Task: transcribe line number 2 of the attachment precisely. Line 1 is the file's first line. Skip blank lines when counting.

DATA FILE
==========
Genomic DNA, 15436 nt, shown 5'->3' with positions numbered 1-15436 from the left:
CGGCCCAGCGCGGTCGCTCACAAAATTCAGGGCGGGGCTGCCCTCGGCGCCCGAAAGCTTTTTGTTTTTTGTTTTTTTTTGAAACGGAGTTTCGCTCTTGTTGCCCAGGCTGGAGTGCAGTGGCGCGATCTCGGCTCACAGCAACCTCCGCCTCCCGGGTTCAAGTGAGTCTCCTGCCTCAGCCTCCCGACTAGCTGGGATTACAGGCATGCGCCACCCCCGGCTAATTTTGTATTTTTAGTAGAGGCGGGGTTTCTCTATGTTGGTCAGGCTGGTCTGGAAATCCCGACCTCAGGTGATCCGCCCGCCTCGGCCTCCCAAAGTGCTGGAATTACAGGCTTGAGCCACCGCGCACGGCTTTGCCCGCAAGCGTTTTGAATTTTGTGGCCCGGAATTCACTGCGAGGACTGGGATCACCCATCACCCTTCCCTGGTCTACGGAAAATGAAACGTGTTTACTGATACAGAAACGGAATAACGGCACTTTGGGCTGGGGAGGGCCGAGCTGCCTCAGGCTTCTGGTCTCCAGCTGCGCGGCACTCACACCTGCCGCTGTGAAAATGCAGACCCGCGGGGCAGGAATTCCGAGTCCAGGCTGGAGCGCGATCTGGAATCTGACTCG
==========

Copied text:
CGGCCCAGCGCGGTCGCTCACAAAATTCAGGGCGGGGCTGCCCTCGGCGCCCGAAAGCTTTTTGTTTTTTGTTTTTTTTTGAAACGGAGTTTCGCTCTTGTTGCCCAGGCTGGAGTGCAGTGGCGCGATCTCGGCTCACAGCAACCTCCGCCTCCCGGGTTCAAGTGAGTCTCCTGCCTCAGCCTCCCGACTAGCTGGGATTACAGGCATGCGCCACCCCCGGCTAATTTTGTATTTTTAGTAGAGGCGGGGTTTCTCTATGTTGGTCAGGCTGGTCTGGAAATCCCGACCTCAGGTGATCCGCCCGCCTCGGCCTCCCAAAGTGCTGGAATTACAGGCTTGAGCCACCGCGCACGGCTTTGCCCGCAAGCGTTTTGAATTTTGTGGCCCGGAATTCACTGCGAGGACTGGGATCACCCATCACCCTTCCCTGGTCTACGGAAAATGAAACGTGTTTACTGATACAGAAACGGAATAACGGCACTTTGGGCTGGGGAGGGCCGAGCTGCCTCAGGCTTCTGGTCTCCAGCTGCGCGGCACTCACACCTGCCGCTGTGAAAATGCAGACCCGCGGGGCAGGAATTCCGAGTCCAGGCTGGAGCGCGATCTGGAATCTGACTCG